For the UK, or any other state, to interact with EU citizens' data, they will need to provide adequate level of data protection. The post-Brexit situation is not clear either for EU-US Privacy Shield. Both sides are in final stages of validating the deal and it is expected to be agreed on by the end of July.

Regarding the Internet of Things, Neville-Rolfe said the UK's strength in digital will create more opportunities in the country, thanks to devices increasingly having a digital element. The Government's approach will be outlined in more detail in Digital Strategy in due course.

Written question on the costs of the IPBill

Roger Godsiff MP asked the Secretary of State for the Home Department about the potential costs of compliance with measures contained in the IPBill to the public purse and private companies.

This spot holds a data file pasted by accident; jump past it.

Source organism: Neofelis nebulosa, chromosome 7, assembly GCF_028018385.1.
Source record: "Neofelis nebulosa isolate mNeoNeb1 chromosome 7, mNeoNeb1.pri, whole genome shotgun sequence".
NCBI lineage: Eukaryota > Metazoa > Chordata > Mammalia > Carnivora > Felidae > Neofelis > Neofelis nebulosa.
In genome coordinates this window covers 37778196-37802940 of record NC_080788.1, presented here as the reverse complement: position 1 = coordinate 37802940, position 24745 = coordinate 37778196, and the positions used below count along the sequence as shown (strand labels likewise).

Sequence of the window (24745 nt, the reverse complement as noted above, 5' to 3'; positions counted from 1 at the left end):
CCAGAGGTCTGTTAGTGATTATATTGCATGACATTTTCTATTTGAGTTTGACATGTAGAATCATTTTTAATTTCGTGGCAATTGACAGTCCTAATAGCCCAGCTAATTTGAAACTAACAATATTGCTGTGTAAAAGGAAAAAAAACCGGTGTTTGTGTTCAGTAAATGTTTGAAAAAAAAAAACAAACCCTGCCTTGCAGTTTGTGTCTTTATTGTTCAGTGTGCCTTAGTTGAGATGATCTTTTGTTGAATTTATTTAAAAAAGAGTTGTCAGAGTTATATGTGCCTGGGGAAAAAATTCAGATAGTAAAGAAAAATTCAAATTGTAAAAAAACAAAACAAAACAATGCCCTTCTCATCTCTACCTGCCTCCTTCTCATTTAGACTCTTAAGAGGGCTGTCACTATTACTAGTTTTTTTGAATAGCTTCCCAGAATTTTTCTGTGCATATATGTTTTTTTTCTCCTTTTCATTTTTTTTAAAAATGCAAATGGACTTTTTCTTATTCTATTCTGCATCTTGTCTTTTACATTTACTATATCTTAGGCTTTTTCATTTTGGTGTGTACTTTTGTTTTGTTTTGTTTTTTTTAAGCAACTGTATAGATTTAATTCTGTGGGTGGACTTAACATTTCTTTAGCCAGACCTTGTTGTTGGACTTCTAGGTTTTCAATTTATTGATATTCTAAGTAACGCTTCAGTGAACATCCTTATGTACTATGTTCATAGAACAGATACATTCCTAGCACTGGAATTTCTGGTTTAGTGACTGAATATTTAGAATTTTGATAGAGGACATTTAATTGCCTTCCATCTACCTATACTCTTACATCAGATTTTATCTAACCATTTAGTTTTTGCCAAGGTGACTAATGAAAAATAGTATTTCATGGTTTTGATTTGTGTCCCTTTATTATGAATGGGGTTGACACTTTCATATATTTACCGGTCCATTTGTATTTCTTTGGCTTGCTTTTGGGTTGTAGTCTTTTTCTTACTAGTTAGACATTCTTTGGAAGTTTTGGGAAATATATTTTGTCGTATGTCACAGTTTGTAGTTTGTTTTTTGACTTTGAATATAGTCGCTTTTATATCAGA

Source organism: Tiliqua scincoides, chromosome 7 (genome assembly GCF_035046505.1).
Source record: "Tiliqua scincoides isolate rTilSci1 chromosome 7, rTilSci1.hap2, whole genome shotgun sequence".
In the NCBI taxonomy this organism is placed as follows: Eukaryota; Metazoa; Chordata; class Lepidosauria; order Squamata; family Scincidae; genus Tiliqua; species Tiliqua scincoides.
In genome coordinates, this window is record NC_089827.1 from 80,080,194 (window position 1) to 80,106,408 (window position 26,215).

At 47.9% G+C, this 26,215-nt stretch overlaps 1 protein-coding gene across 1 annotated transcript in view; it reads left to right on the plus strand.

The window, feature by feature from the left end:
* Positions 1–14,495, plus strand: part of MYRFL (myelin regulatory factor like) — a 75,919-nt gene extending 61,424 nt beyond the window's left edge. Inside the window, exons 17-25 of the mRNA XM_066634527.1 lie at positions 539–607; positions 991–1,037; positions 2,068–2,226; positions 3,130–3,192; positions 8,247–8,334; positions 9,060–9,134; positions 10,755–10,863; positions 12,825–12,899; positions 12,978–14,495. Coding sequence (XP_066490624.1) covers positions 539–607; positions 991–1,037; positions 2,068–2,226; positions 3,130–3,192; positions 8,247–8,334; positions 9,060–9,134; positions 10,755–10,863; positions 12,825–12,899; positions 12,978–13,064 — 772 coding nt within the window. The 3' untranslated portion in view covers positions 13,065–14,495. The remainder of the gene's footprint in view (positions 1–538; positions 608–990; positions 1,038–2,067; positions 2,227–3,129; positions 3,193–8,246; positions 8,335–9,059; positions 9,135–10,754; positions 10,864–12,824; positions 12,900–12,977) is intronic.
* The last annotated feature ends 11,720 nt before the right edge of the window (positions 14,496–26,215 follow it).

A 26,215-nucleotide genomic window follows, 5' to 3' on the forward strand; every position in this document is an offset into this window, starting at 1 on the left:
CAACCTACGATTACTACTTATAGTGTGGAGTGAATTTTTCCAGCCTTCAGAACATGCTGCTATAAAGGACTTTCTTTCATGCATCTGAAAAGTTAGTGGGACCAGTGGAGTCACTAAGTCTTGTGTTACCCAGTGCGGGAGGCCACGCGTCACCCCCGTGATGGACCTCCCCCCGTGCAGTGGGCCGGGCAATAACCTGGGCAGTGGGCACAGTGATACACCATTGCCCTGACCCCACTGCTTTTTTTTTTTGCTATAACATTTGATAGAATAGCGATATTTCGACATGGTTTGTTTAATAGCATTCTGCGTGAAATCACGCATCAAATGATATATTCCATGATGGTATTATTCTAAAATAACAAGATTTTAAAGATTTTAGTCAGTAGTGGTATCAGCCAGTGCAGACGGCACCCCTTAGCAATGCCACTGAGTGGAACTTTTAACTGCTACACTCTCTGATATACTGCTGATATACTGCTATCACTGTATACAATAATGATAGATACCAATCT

John Hayes MP responded that most of the powers contained in the Bill already exist and therefore they will not incur additional costs. The government's estimate of costs is £247 million, including costs for increased compliance and authorisation of warranty and costs to the justice system for offences and changes to the Investigatory Powers Tribunal.

Written question on National Cyber Security Centre

David Mackintosh asked the Cabinet Office about powers the National Cyber Security Centre will have to ensure that key infrastructure providers act on the advice it gives.

Matthew Hancock MP responded that the Centre will be a source of advice for business in general and will work with government departments and regulators responsible for ensuring that the risks against critical infrastructure are appropriately managed.

Other national developments

IOCCO report on granting bulk data collection powers